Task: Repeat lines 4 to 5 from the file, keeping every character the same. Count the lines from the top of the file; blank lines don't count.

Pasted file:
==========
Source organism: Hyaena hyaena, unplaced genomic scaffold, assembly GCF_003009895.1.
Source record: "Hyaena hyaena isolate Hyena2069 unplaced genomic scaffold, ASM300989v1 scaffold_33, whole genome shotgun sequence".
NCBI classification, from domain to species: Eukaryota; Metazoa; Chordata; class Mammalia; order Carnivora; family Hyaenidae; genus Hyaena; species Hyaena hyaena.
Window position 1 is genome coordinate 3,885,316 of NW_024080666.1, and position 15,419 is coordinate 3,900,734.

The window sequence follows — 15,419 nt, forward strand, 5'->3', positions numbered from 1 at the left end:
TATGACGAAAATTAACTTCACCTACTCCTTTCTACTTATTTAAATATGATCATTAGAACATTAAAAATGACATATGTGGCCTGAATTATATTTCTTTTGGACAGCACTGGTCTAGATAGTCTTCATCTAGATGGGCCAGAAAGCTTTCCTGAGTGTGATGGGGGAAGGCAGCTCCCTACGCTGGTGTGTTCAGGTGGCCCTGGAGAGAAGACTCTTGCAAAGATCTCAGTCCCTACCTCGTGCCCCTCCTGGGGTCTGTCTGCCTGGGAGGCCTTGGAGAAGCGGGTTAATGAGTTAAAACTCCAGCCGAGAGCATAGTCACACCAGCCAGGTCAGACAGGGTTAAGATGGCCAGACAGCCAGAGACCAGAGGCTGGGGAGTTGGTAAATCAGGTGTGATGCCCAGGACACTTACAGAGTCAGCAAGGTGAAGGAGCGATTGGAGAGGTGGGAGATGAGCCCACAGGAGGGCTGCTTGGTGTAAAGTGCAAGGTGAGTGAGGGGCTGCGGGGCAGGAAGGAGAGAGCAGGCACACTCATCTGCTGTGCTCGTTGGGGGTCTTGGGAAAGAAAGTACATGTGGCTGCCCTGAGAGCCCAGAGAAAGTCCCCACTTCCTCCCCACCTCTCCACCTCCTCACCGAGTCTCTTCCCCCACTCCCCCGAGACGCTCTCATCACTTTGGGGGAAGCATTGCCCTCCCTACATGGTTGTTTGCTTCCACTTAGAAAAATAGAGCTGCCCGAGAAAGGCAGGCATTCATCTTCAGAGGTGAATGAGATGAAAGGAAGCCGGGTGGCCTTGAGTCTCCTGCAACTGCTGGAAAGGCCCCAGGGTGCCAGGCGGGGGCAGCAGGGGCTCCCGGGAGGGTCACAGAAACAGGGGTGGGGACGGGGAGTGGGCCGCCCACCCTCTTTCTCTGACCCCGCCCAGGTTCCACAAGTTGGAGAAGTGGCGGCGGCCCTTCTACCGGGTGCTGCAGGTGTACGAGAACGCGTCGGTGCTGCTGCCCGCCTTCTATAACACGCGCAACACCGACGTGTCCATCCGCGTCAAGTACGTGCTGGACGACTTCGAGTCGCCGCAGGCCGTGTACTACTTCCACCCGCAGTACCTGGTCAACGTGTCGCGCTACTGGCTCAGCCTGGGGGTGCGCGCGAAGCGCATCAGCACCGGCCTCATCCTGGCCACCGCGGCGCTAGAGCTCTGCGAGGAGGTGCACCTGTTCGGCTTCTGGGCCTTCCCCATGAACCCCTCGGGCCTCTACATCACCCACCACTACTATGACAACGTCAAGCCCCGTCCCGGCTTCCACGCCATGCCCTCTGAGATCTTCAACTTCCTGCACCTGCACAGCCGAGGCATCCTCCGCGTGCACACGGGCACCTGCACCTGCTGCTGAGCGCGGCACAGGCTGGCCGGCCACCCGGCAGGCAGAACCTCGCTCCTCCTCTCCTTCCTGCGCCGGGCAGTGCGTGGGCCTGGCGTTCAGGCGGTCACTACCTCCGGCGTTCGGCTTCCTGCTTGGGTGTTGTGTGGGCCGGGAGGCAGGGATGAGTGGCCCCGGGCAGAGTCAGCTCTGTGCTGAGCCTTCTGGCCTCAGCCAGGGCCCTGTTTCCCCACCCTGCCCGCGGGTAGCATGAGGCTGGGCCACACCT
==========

Window position 1 is genome coordinate 3,885,316 of NW_024080666.1, and position 15,419 is coordinate 3,900,734.

The window sequence follows — 15,419 nt, forward strand, 5'->3', positions numbered from 1 at the left end: